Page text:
The focus on veterans also sidesteps the question of the health risks to civilians from exposure to DU. The risks to civilians from the dispersal of DU into the environment and its subsequent lack of effective management should be foremost in any consideration of the legality or acceptability of DU weapons. It is therefore ironic that some of the official reports cited by the DoD above highlighted not only these concerns but also the need for effective post-conflict measures to minimise harm – just as the DoD’s own guidance to its personnel does.
Missed a memo?
Unsurprisinfly the rather brief overview of the legality of DU presented in the manual does not provide room for discussion of more nuanced aspects of US DU policy, such as the emerging threshold of acceptability governing its use in particular conflicts. As we’ve reported previously, it may be that the recent U-turn over DU use by US aircraft in Syria in Iraq is a sign of a shift away from DU, or it may be related to specific conditions associated with the conflict, such as Iraq’s call for a global DU ban last year.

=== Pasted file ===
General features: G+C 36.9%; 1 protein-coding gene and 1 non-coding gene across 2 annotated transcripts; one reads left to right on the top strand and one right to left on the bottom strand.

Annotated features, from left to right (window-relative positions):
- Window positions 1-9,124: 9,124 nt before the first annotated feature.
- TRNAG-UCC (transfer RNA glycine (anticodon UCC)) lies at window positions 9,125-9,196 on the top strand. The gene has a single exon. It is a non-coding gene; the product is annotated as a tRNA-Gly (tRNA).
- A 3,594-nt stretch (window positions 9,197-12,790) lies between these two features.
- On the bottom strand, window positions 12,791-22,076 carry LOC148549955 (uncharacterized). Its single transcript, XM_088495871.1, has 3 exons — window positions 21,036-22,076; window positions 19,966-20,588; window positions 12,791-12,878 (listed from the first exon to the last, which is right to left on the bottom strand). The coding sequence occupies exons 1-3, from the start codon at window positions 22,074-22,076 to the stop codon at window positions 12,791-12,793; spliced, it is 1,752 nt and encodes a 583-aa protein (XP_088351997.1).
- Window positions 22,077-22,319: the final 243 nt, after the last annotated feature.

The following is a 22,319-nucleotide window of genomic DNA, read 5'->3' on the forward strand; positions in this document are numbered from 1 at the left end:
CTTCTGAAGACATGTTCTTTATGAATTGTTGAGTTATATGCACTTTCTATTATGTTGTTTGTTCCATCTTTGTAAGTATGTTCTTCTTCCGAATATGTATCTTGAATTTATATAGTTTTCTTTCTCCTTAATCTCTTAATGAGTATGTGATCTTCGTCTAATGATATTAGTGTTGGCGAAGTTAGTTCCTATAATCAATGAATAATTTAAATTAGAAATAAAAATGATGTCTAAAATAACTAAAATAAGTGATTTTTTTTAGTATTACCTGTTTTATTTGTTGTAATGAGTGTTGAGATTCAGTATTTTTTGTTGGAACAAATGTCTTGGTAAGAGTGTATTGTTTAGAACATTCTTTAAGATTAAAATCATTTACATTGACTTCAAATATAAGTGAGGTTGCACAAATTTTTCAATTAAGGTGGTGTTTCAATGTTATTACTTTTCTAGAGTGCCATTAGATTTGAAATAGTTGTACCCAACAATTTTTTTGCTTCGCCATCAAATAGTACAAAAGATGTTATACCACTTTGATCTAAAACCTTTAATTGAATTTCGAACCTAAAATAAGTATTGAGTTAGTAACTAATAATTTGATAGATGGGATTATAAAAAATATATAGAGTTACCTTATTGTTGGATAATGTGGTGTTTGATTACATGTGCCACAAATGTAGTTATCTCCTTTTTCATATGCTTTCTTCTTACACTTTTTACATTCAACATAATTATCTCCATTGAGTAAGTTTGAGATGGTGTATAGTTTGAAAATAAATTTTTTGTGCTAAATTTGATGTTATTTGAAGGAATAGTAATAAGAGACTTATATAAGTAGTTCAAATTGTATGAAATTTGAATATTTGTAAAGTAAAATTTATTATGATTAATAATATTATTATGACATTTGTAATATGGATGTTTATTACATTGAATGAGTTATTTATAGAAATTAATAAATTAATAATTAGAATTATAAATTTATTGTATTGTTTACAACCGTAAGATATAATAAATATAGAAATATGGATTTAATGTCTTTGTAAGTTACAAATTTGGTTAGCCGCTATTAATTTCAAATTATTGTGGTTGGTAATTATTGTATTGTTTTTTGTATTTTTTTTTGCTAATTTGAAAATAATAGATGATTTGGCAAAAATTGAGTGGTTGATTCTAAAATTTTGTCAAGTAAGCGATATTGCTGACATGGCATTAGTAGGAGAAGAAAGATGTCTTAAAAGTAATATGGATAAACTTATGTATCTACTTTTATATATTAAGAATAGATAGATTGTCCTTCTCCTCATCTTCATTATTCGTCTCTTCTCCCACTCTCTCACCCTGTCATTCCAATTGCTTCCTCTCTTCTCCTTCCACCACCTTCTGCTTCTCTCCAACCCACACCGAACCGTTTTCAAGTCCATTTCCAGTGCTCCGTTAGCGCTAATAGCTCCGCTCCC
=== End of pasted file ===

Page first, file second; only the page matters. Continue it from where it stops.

While it is inevitable that a document like the manual will inevitably stick to simplistic messaging on use and legality, in doing so it misses a more interesting and revealing narrative about the diminishing acceptability of DU weapons.